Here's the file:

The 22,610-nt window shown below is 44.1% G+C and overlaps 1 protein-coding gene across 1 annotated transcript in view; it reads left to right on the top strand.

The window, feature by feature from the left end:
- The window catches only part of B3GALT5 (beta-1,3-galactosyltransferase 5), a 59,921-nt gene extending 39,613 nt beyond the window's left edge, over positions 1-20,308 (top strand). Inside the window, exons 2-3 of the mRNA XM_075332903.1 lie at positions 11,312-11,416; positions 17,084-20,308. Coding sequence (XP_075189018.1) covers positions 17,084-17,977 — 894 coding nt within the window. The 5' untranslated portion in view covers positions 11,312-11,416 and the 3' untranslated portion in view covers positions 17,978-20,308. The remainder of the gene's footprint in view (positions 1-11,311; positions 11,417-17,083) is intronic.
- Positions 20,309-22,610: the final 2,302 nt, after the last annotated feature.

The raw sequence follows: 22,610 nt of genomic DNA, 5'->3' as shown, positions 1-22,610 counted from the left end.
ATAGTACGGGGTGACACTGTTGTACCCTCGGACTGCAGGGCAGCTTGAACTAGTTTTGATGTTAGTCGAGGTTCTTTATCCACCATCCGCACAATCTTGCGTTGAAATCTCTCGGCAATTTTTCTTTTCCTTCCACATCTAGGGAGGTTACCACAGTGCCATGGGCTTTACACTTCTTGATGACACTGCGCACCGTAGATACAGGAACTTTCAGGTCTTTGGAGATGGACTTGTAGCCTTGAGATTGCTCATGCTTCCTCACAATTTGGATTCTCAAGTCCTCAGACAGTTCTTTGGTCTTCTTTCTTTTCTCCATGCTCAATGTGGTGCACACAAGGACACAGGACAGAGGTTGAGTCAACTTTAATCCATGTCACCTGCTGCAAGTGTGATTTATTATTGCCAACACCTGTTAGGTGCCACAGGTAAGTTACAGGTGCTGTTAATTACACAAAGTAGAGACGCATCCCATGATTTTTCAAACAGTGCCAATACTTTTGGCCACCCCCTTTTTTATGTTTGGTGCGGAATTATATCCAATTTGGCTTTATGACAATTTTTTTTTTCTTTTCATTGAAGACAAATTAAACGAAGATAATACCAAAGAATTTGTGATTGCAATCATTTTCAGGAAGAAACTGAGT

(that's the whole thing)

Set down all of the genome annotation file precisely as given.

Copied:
The 22,610-nt window shown below is 44.1% G+C and overlaps 1 protein-coding gene across 1 annotated transcript in view; it reads left to right on the top strand.

The window, feature by feature from the left end:
- The window catches only part of B3GALT5 (beta-1,3-galactosyltransferase 5), a 59,921-nt gene extending 39,613 nt beyond the window's left edge, over positions 1-20,308 (top strand). Inside the window, exons 2-3 of the mRNA XM_075332903.1 lie at positions 11,312-11,416; positions 17,084-20,308. Coding sequence (XP_075189018.1) covers positions 17,084-17,977 — 894 coding nt within the window. The 5' untranslated portion in view covers positions 11,312-11,416 and the 3' untranslated portion in view covers positions 17,978-20,308. The remainder of the gene's footprint in view (positions 1-11,311; positions 11,417-17,083) is intronic.
- Positions 20,309-22,610: the final 2,302 nt, after the last annotated feature.

The raw sequence follows: 22,610 nt of genomic DNA, 5'->3' as shown, positions 1-22,610 counted from the left end.
ATAGTACGGGGTGACACTGTTGTACCCTCGGACTGCAGGGCAGCTTGAACTAGTTTTGATGTTAGTCGAGGTTCTTTATCCACCATCCGCACAATCTTGCGTTGAAATCTCTCGGCAATTTTTCTTTTCCTTCCACATCTAGGGAGGTTACCACAGTGCCATGGGCTTTACACTTCTTGATGACACTGCGCACCGTAGATACAGGAACTTTCAGGTCTTTGGAGATGGACTTGTAGCCTTGAGATTGCTCATGCTTCCTCACAATTTGGATTCTCAAGTCCTCAGACAGTTCTTTGGTCTTCTTTCTTTTCTCCATGCTCAATGTGGTGCACACAAGGACACAGGACAGAGGTTGAGTCAACTTTAATCCATGTCACCTGCTGCAAGTGTGATTTATTATTGCCAACACCTGTTAGGTGCCACAGGTAAGTTACAGGTGCTGTTAATTACACAAAGTAGAGACGCATCCCATGATTTTTCAAACAGTGCCAATACTTTTGGCCACCCCCTTTTTTATGTTTGGTGCGGAATTATATCCAATTTGGCTTTATGACAATTTTTTTTTTCTTTTCATTGAAGACAAATTAAACGAAGATAATACCAAAGAATTTGTGATTGCAATCATTTTCAGGAAGAAACTGAGT